What Other Equipment do I Need?
You’ll need a large pot with a lid and a rack to keep the jars from jiggling around in the boiling water and breaking. You can use other kinds of pans but the best is a hot water bath canner that will hold 7 – 9 quart jars. I have several of the enamel ones and they have served me well over the years. They also are great for cooking up a mess of stewing hens or your laundry. You’ll also want another pot large enough to cook up the meat, fruit, or veggies you’re canning. I have several sizes on hand because I use them a lot. If you can get a stainless steel pot that holds 12 quarts or more, that should suffice. If you want to can low acid foods, buy the best pressure canner you can afford. Invest in an extra seal, or, better yet, buy the kind that doesn’t need a seal.
Basic Starter Supplies
- Hot water bath canner
- Pressure canner
- Pint, 1/2 pint, and quart jars
- Canning lids – Tattler lids are reusable
- Jar lifter
- Large spoons and ladel
- Extra towels, pot holders, knives, sharpening stone.
- Kitchen timer (mechanical)
- Vinegar, salt (contains iodine), sugar or honey, spices
- Food preservation book with complete processing instructions
How Will I Heat The Water?
You’ll need to bring your canner of water to a rolling boil and keep it boiling long enough to sterilize your jars, fill them with hot food and liquid, and process them. This requires a steady source of even heat (especially for a pressure canner) and a clean environment for prepping the food. It’s not difficult to can your food on an electric or gas stove. I have a friend who cans his food over a propane burner outdoors to keep his kitchen cool. That’s great for today, but what about in a survival situation? If you have a solar array or a generator you’ll do great until your back up batteries die, it’s cloudy, or your fuel runs out. Ideally you’ll have a cabin or house with a wood cook stove large enough to hold two good sized pots, one for sterilizing and processing canning jars and one for cooking the produce to put in those jars.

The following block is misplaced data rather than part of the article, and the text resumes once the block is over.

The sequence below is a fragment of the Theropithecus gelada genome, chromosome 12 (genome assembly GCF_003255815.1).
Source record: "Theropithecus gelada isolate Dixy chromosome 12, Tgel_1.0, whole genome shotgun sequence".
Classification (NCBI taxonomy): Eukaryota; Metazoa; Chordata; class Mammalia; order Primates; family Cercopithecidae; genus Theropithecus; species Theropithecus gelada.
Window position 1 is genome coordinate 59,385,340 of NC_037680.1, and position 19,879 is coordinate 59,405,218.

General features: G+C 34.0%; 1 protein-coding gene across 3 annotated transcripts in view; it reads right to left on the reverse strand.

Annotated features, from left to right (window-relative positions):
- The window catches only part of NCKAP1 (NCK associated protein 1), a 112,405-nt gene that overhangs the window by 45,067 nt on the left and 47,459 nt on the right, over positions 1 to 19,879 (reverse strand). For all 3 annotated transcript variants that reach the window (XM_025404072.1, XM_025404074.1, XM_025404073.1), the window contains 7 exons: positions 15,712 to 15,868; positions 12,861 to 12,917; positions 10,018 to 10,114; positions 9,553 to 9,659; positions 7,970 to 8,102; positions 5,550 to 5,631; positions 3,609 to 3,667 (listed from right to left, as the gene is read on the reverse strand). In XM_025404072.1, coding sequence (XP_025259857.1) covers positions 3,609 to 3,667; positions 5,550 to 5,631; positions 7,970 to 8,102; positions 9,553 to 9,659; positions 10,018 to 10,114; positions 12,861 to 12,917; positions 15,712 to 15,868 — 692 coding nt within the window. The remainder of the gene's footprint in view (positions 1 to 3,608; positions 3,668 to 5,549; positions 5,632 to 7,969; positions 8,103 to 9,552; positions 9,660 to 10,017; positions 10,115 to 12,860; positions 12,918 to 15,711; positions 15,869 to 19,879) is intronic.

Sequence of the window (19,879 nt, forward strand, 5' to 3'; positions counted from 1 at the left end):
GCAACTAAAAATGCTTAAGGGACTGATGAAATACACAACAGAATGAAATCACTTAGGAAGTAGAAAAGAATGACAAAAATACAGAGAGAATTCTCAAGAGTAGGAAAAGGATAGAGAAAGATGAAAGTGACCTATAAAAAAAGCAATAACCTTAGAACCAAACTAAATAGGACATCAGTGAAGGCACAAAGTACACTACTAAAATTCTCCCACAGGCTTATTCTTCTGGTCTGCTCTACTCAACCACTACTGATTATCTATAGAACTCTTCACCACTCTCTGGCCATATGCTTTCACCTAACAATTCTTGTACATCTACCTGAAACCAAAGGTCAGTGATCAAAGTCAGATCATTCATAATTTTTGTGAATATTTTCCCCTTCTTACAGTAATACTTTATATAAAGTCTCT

You’re also going to need a good supply of dry seasoned firewood to fire up the stove for canning. Now remember that most of the fruits and veggies will be ready for harvest during the warm season, if you have one. So you will need to have more firewood for heating your living space in the winter too. Firewood could be hard to come by if you don’t plan ahead and have the necessary tools to harvest it. Plan ahead!
Plan Now to Survive Later
I highly recommend learning alternative methods of food preservation in case nature throws a wrench in your plans. An earthquake could destroy all of your fragile canning jars or a fire could ruin the rubber rings. Or you messed up, never practiced and now you realize you are missing important tools for the job. We’ll talk more about alternatives to canning in the future, so visit often and plan for success.
Most importantly, don’t wait until the SHTF to get started on canning your food. Practice makes perfect, right? The first few canning sessions may not go according to plan. In today’s world you won’t be so dependent on the outcome. If you wait until there’s no internet for research, no running to the store for a book, no phone to call Mom for help…you’re more likely to fail. And in this case failure can be fatal.
Join us next week for more information about Tattler’s canning lids. I’ll share my experience so you can learn from my mistakes.